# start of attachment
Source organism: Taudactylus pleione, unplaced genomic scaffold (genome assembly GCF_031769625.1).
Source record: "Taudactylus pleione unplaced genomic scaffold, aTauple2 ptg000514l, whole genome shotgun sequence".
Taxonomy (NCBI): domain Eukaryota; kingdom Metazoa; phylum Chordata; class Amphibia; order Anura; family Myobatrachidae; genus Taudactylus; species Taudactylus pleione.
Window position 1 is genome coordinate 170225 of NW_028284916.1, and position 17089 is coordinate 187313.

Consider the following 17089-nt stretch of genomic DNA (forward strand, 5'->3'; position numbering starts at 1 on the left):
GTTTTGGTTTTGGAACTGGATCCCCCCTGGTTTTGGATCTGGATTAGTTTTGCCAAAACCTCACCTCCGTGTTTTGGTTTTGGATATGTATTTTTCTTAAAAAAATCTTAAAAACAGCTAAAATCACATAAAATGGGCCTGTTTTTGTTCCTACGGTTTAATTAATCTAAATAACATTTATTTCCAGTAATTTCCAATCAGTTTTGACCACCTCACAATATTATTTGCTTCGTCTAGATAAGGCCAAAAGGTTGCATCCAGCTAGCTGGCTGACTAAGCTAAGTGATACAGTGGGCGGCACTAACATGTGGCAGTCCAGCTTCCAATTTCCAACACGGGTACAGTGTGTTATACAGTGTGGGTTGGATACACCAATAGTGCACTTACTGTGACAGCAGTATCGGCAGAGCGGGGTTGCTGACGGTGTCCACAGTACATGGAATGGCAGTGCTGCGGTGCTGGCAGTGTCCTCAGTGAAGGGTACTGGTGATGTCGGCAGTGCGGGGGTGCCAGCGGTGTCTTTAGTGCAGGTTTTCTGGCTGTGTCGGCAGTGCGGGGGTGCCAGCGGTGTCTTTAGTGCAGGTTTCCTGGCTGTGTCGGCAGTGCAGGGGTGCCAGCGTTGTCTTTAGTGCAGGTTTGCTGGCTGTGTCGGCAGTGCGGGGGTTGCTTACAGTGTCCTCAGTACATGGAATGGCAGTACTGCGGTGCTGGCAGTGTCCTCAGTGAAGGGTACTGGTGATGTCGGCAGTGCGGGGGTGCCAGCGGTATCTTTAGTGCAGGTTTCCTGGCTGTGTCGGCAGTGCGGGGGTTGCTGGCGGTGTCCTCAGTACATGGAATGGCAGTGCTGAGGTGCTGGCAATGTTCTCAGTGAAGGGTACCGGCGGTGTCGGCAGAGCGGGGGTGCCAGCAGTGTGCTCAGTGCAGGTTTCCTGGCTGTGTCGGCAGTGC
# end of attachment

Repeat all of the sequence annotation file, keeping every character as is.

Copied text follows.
Source organism: Taudactylus pleione, unplaced genomic scaffold (genome assembly GCF_031769625.1).
Source record: "Taudactylus pleione unplaced genomic scaffold, aTauple2 ptg000514l, whole genome shotgun sequence".
Taxonomy (NCBI): domain Eukaryota; kingdom Metazoa; phylum Chordata; class Amphibia; order Anura; family Myobatrachidae; genus Taudactylus; species Taudactylus pleione.
Window position 1 is genome coordinate 170225 of NW_028284916.1, and position 17089 is coordinate 187313.

Consider the following 17089-nt stretch of genomic DNA (forward strand, 5'->3'; position numbering starts at 1 on the left):
GTTTTGGTTTTGGAACTGGATCCCCCCTGGTTTTGGATCTGGATTAGTTTTGCCAAAACCTCACCTCCGTGTTTTGGTTTTGGATATGTATTTTTCTTAAAAAAATCTTAAAAACAGCTAAAATCACATAAAATGGGCCTGTTTTTGTTCCTACGGTTTAATTAATCTAAATAACATTTATTTCCAGTAATTTCCAATCAGTTTTGACCACCTCACAATATTATTTGCTTCGTCTAGATAAGGCCAAAAGGTTGCATCCAGCTAGCTGGCTGACTAAGCTAAGTGATACAGTGGGCGGCACTAACATGTGGCAGTCCAGCTTCCAATTTCCAACACGGGTACAGTGTGTTATACAGTGTGGGTTGGATACACCAATAGTGCACTTACTGTGACAGCAGTATCGGCAGAGCGGGGTTGCTGACGGTGTCCACAGTACATGGAATGGCAGTGCTGCGGTGCTGGCAGTGTCCTCAGTGAAGGGTACTGGTGATGTCGGCAGTGCGGGGGTGCCAGCGGTGTCTTTAGTGCAGGTTTTCTGGCTGTGTCGGCAGTGCGGGGGTGCCAGCGGTGTCTTTAGTGCAGGTTTCCTGGCTGTGTCGGCAGTGCAGGGGTGCCAGCGTTGTCTTTAGTGCAGGTTTGCTGGCTGTGTCGGCAGTGCGGGGGTTGCTTACAGTGTCCTCAGTACATGGAATGGCAGTACTGCGGTGCTGGCAGTGTCCTCAGTGAAGGGTACTGGTGATGTCGGCAGTGCGGGGGTGCCAGCGGTATCTTTAGTGCAGGTTTCCTGGCTGTGTCGGCAGTGCGGGGGTTGCTGGCGGTGTCCTCAGTACATGGAATGGCAGTGCTGAGGTGCTGGCAATGTTCTCAGTGAAGGGTACCGGCGGTGTCGGCAGAGCGGGGGTGCCAGCAGTGTGCTCAGTGCAGGTTTCCTGGCTGTGTCGGCAGTGC